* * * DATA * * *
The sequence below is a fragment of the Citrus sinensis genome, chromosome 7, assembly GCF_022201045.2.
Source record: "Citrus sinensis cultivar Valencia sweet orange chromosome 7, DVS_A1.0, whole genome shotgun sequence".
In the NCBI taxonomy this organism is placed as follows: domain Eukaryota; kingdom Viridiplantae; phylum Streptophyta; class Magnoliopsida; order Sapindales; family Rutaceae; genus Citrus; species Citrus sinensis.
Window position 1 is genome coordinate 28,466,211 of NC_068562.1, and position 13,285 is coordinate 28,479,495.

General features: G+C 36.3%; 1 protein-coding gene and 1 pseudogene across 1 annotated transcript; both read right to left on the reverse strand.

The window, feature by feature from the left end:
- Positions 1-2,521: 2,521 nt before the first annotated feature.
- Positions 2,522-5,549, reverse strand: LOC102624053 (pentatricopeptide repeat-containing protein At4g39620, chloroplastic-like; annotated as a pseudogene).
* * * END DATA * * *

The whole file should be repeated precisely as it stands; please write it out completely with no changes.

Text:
The sequence below is a fragment of the Citrus sinensis genome, chromosome 7, assembly GCF_022201045.2.
Source record: "Citrus sinensis cultivar Valencia sweet orange chromosome 7, DVS_A1.0, whole genome shotgun sequence".
In the NCBI taxonomy this organism is placed as follows: domain Eukaryota; kingdom Viridiplantae; phylum Streptophyta; class Magnoliopsida; order Sapindales; family Rutaceae; genus Citrus; species Citrus sinensis.
Window position 1 is genome coordinate 28,466,211 of NC_068562.1, and position 13,285 is coordinate 28,479,495.

General features: G+C 36.3%; 1 protein-coding gene and 1 pseudogene across 1 annotated transcript; both read right to left on the reverse strand.

The window, feature by feature from the left end:
- Positions 1-2,521: 2,521 nt before the first annotated feature.
- Positions 2,522-5,549, reverse strand: LOC102624053 (pentatricopeptide repeat-containing protein At4g39620, chloroplastic-like; annotated as a pseudogene).